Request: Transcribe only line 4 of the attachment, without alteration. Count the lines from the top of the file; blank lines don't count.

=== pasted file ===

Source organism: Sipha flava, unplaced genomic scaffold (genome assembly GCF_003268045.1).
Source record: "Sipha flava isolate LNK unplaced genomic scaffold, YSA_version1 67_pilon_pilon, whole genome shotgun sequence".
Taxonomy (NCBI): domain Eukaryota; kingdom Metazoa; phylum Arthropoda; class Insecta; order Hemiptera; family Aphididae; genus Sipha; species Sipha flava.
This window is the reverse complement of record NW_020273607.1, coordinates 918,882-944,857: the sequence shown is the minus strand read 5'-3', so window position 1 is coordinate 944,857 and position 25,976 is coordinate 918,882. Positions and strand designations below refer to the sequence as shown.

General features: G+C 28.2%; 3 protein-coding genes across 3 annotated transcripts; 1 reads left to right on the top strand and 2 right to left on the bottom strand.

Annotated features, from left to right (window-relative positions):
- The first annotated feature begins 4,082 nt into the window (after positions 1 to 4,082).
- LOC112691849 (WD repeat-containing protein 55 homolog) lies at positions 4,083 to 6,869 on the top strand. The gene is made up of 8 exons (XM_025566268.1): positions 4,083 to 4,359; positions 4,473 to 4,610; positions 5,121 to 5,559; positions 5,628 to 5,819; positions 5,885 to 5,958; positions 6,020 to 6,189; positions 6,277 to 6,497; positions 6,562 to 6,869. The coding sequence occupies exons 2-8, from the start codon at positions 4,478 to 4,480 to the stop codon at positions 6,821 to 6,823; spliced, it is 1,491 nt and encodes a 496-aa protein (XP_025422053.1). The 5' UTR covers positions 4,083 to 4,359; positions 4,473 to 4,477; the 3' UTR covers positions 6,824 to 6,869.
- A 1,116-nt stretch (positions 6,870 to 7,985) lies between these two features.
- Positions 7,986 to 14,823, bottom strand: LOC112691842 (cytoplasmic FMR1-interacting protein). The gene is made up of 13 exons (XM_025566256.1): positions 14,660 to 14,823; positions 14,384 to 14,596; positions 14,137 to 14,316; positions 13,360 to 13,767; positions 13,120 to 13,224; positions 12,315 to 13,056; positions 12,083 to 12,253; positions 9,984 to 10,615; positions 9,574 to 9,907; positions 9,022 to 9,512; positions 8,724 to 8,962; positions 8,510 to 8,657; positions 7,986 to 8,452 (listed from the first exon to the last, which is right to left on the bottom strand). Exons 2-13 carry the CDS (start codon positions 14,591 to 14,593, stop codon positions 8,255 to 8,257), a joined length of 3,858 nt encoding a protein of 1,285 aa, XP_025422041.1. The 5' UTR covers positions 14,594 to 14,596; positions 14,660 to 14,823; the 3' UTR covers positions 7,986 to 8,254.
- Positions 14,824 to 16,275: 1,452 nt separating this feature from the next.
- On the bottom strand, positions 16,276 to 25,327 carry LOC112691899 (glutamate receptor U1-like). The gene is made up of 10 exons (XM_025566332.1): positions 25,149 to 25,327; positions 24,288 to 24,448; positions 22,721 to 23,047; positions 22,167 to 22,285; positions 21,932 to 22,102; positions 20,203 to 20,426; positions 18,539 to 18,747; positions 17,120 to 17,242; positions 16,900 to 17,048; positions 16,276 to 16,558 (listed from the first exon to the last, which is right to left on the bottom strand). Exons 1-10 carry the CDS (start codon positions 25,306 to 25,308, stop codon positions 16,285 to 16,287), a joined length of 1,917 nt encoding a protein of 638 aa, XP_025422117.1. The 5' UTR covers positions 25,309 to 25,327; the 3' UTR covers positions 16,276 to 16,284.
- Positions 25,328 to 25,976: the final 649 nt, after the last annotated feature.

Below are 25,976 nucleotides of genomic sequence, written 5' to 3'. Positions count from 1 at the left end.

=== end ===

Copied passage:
This window is the reverse complement of record NW_020273607.1, coordinates 918,882-944,857: the sequence shown is the minus strand read 5'-3', so window position 1 is coordinate 944,857 and position 25,976 is coordinate 918,882. Positions and strand designations below refer to the sequence as shown.